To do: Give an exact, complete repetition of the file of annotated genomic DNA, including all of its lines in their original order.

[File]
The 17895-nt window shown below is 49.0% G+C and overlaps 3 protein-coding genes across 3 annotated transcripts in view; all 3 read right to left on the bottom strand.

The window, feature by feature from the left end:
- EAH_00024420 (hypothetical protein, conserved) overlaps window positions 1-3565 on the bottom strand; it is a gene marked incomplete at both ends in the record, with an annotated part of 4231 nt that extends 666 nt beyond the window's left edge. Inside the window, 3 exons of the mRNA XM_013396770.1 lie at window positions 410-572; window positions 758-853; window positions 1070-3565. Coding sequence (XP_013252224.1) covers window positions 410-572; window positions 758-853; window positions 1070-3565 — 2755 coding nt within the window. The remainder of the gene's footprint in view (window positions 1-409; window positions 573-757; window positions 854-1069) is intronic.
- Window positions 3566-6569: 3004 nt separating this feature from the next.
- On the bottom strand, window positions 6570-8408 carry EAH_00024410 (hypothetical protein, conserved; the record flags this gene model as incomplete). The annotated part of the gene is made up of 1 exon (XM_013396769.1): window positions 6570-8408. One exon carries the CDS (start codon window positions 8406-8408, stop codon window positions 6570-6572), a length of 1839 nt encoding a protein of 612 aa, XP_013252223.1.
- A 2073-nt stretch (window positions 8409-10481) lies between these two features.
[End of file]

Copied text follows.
The 17895-nt window shown below is 49.0% G+C and overlaps 3 protein-coding genes across 3 annotated transcripts in view; all 3 read right to left on the bottom strand.

The window, feature by feature from the left end:
- EAH_00024420 (hypothetical protein, conserved) overlaps window positions 1-3565 on the bottom strand; it is a gene marked incomplete at both ends in the record, with an annotated part of 4231 nt that extends 666 nt beyond the window's left edge. Inside the window, 3 exons of the mRNA XM_013396770.1 lie at window positions 410-572; window positions 758-853; window positions 1070-3565. Coding sequence (XP_013252224.1) covers window positions 410-572; window positions 758-853; window positions 1070-3565 — 2755 coding nt within the window. The remainder of the gene's footprint in view (window positions 1-409; window positions 573-757; window positions 854-1069) is intronic.
- Window positions 3566-6569: 3004 nt separating this feature from the next.
- On the bottom strand, window positions 6570-8408 carry EAH_00024410 (hypothetical protein, conserved; the record flags this gene model as incomplete). The annotated part of the gene is made up of 1 exon (XM_013396769.1): window positions 6570-8408. One exon carries the CDS (start codon window positions 8406-8408, stop codon window positions 6570-6572), a length of 1839 nt encoding a protein of 612 aa, XP_013252223.1.
- A 2073-nt stretch (window positions 8409-10481) lies between these two features.